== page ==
I’ve complained in the past about the current procedure for conducting replay reviews. The time-consuming (but necessary) process becomes only more cumbersome when it’s done on the field, with the referee walking to the sidelines, donning the Dukakis headset, talking to the replay assistant, eventually getting under the hood of the on-field replay machine, watching the replay from various angles, emerging from under the hood, wasting more time talking to the replay assistant or other officials or one of the coaches, and then finally announcing the outcome and getting on with the game.
For that reason alone, the NFL should move the replay system upstairs, like it used to be when replay review first was used by pro football in the 1980s.
After Sunday’s division-round playoff between the Giants and the Packers, there’s another reason to take the decision upstairs. Referee Bill Leavy made an obvious mistake when failing to conclude that Packers receiver Greg Jennings had lost possession of the ball before his knee or shin hit the ground. Regardless of the reason for the wrong ruling, the on-field officials already have enough to deal with. It’s better to staff the replay booth with the resources to make the decisions quickly and efficiently, without the goofy dog-and-pony show and in the kind of environment in which clear errors can’t be made.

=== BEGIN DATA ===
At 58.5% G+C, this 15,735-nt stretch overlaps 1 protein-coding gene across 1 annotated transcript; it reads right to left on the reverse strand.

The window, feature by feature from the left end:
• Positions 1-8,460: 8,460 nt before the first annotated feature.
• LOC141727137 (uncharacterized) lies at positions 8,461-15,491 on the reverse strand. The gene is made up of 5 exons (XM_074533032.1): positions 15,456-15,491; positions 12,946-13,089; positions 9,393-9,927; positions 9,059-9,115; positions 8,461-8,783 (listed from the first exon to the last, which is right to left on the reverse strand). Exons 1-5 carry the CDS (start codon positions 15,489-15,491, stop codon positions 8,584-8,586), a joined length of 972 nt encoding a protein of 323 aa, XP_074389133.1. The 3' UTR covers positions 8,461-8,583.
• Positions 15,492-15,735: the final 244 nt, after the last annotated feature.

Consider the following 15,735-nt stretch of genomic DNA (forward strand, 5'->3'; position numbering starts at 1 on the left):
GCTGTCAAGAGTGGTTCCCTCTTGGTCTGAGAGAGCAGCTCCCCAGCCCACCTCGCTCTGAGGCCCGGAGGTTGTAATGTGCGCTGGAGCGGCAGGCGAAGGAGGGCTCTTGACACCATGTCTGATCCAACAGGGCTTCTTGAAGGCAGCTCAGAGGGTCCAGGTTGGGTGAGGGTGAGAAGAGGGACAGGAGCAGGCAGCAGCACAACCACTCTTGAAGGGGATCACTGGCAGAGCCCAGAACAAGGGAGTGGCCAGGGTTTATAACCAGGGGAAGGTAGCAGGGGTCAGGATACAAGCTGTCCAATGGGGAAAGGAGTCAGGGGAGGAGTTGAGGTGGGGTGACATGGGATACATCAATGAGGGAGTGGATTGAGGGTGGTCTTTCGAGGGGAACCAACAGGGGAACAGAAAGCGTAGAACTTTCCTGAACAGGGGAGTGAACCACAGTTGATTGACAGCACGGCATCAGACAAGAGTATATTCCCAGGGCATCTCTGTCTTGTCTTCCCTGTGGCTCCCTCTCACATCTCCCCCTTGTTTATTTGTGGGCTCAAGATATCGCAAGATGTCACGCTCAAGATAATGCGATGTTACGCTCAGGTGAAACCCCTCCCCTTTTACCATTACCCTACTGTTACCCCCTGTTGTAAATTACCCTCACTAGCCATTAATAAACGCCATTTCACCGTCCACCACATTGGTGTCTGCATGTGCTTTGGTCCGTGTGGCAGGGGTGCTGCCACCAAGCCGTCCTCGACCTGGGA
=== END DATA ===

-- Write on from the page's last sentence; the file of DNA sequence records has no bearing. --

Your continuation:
Why not take it a step farther and find a way to involve the league office in each decision, like the NHL apparently does?
Regardless, the current system wastes too much time and, based on today’s example, isn’t working. For a league that constantly strives to find ways to do things better, this would be a great place to make some improvements.